Beaver County’s Young Ambassador Program is making a difference for teen mental health
Photo above, from Beaver County’s Young Ambassador Program event, courtesy of KDKA.
A recent study from the CDC found almost three out of five teenage girls felt persistent sadness in 2021, and one in three girls seriously considered attempting suicide. Depression and anxiety are big problems among teenagers as a whole. In Beaver County, an organization called the “Young Ambassador Program” (YAP) is making a difference in helping young people with awareness and resources for mental health challenges.
Their recent gathering may have looked more like a school dance than a mental health event. But it’s all part of teaching young people tools to help themselves and others — including dancing to relieve stress and anxiety.
“I feel like mental health is a huge issue that we don’t talk about enough that schools need to in my opinion,” says Blackhawk High School junior Daniel Rodenbeck, who attended the YAP event on April 19.
Cosso Benn, a senior at Beaver Falls High School, added this: “I’ve seen a lot of depression and anxiety in my friends, and that’s another reason I joined YAP, just to be able to help better with that and understand it better.”
YAP holds big events like the April 19 event at the Community College of Beaver County dome. YAP was started seven years ago by Beaver County Behavioral Health with only a handful of schools and growing.
”Every school in Beaver County is involved in this initiative,” says Susan Smith, a YAP Coordinator. “What we do is we bring the students together three times a year, and we have really helped them to further develop their mental health toolkit.”
In addition to the county-wide events that happen three times a year, YAP also hosts individual events at schools that they plan year-round. It’s been necessary, as the need for mental health support has increased after the pandemic.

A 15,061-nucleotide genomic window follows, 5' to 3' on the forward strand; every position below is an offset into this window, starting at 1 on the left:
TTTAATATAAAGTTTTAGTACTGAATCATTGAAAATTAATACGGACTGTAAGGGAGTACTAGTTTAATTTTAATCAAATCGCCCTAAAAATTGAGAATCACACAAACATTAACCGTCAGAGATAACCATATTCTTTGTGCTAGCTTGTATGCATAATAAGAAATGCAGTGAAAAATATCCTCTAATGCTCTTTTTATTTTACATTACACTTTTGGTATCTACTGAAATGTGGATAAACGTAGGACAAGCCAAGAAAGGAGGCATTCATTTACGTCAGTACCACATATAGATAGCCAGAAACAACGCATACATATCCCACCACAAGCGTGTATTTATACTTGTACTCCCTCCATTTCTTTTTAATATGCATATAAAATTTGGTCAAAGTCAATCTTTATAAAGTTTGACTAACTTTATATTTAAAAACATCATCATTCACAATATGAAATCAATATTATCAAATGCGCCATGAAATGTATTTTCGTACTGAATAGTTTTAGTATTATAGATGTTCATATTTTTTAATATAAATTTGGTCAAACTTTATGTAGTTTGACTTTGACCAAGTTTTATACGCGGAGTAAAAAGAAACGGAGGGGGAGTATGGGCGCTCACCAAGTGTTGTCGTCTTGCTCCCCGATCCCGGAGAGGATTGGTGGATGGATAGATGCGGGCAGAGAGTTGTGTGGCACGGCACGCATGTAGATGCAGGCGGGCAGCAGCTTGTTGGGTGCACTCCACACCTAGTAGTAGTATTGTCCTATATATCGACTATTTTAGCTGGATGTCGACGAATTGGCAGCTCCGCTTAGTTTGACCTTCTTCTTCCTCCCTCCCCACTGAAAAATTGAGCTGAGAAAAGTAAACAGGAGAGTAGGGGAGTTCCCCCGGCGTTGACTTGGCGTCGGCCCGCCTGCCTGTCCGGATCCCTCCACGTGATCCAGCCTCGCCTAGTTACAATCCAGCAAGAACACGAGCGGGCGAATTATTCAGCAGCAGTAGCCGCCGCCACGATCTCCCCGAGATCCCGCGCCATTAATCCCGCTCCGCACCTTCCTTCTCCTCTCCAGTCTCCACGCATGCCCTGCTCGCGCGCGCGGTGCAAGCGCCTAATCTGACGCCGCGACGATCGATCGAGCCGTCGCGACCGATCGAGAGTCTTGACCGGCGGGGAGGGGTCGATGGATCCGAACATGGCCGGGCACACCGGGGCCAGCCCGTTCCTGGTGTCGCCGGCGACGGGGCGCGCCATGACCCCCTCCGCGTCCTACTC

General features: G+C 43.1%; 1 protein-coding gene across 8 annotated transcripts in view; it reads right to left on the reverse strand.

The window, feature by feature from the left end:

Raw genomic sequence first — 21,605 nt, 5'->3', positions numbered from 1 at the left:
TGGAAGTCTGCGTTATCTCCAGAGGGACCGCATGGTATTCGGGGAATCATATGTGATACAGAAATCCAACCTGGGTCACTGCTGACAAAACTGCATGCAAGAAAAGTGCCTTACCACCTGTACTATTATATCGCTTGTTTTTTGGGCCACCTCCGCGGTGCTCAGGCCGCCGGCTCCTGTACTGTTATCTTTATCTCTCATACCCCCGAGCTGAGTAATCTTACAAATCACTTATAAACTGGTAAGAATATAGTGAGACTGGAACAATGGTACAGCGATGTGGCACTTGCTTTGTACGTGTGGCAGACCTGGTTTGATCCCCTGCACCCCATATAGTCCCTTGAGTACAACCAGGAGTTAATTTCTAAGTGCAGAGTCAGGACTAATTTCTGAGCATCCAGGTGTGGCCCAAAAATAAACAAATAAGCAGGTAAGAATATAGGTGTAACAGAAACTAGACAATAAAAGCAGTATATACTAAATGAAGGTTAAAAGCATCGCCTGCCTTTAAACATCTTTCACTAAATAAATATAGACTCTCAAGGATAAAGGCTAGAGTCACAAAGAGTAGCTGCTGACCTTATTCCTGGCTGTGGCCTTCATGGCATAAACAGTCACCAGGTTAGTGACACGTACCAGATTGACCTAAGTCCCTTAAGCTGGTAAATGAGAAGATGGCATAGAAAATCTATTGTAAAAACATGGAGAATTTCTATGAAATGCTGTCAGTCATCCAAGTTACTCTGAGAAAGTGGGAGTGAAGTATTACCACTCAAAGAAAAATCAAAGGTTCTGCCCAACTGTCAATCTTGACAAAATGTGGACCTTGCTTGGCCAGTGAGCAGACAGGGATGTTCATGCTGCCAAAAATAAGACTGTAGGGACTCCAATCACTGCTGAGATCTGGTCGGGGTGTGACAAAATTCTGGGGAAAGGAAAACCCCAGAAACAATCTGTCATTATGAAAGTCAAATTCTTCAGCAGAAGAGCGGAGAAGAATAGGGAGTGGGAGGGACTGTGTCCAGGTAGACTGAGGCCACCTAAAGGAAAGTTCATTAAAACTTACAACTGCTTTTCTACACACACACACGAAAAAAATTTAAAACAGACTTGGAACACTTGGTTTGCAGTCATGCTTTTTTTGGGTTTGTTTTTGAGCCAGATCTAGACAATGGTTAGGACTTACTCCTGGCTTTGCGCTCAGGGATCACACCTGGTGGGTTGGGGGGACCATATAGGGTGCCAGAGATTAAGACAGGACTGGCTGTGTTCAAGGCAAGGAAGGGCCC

“We have seen an influx in need here in Beaver County and increased need for mental health supports,” says YAP Coordinator Alisia Majors. “We’re seeing a lot of increased anxiety and depression and also a lot of trauma as a result of the pandemic.”
Students say while there’s less of a stigma to saying you have a mental health issue, it’s still not easy.
“I just feel as though our biggest problem as of right now is more that we would rather just take all that in to the point where we could potentially harm ourselves or just like worst case scenarios instead of just going to that one guidance counselor, that one person who could make a difference and change your perspective on how you feel,” says Gabby Simmons, a senior at New Brighton Area High School.
The students are learning that despite the stigma, talking about it is critical.
“I’ve struggled with depression and anxiety a lot, and a lot of my friends have as well, and even family members,” says Western Beaver High School senior Laney Bernard. “So it’s nice to come and learn new techniques to help them.”
Many of the students find YAP events are the best place to talk with someone about their mental health struggles.
“Sometimes it’s hard to go to other people for help, but you know, right here, we get to talk to everyone. Everyone here is a family. We get to be friends and family. That’s all it is,” says Bria Harris, a senior at Beaver Falls High School.
“I could learn about what other people were dealing with and what they helped do and help them cope and help me cope, too,” says South Side Area High School senior Polina Shannon.
Students learn how to help themselves and friends who are struggling through resources from the many people and organizations in the community at the tables at these events, and at the new 988 suicide phone and the text line where people can text Hello to 741741.
Helping often starts with being a friend.
“Even if they try to push you away, always try to be present and talk to that person as much as you can, whether it’s just like a nice compliment or just talking to them when somebody else isn’t,” Benn says.
The Youth Ambassadors Program is now in 20 schools, including all public and private high schools in Beaver County. And it’s expanding to include middle schools, too.
If you know a young person who needs help, visit Kidsburgh’s community mental health resource guide.
See Kristine’s full report on KDKA right here.